Dennis Maulsby

KE KAHUA PILI KAI[1] 1946

I see your dead lovers rise from the surf.
They’ve shed their shrapnel-torn uniforms,
broken rifles, and bullet-flowered canteens.

You watched them ship out to war. Boys and men
returned now. Back from bloody coral atolls,
rusted iron bottom bays, and malarial jungles.
Back from Guadalcanal, Tarawa, Kwajalein,
New Guinea, Saipan, Leyte, Iwo…

In shadow legions, they schooled three thousand
miles through plankton-clouded depths, down
seven-mile deep Pacific rifts, souls fragile
translucent jellyfish, blue in the bottom cold.

They rose on your tidal surge, past finger coral,
bright-eyed damsel-fish, and moon jellies; over reefs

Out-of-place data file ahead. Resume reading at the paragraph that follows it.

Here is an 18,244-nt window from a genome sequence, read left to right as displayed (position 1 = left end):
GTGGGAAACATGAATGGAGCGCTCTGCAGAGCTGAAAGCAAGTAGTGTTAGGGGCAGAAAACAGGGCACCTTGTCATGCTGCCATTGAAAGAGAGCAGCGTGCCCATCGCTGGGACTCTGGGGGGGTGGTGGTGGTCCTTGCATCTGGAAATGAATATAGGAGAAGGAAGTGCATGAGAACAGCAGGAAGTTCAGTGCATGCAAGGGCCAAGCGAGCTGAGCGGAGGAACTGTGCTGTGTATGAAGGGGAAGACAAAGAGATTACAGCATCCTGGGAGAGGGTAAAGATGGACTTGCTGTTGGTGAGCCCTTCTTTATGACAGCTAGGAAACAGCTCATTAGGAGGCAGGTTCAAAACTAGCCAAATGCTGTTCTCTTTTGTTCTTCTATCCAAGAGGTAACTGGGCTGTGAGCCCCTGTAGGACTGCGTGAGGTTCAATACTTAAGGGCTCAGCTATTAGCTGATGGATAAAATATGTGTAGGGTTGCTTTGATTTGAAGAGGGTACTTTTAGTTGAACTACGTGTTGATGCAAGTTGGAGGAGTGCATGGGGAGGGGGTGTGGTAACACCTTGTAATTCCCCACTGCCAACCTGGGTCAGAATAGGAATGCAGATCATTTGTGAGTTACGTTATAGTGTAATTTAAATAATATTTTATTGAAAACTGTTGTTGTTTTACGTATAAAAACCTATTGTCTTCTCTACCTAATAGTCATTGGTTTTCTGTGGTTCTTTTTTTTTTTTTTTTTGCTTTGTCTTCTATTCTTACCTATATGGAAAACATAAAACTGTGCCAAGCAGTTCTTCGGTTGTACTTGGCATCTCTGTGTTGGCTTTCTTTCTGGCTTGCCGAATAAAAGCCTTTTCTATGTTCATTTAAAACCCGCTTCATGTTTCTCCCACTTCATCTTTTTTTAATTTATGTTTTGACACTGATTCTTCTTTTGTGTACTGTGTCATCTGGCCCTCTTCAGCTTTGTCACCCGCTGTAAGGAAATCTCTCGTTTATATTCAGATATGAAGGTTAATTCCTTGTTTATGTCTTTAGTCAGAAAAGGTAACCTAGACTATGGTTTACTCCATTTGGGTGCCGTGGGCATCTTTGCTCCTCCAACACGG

of rice coral patrolled by black-tipped sharks.

Finally to feel sea grass caress their calves,
wading among the mangrove trees, scattering
archers, grayheads, yellow tangs, and silver monos.

They stand naked, warm in your shallows,
bleached muscles jeweled with rainbow mist.
Chalk pale eyes wait. Gone are the wounds.
Limbs and shattered spirit-flesh have knit together.

A turtle shell comb draws your black
coconut-oiled hair over each coral-tipped breast.
You smile as you place an okika blossom behind
your left ear — just for them.

And you will sing, dance the hula kahiko,
and love each one, until they depart
on that last long journey to peace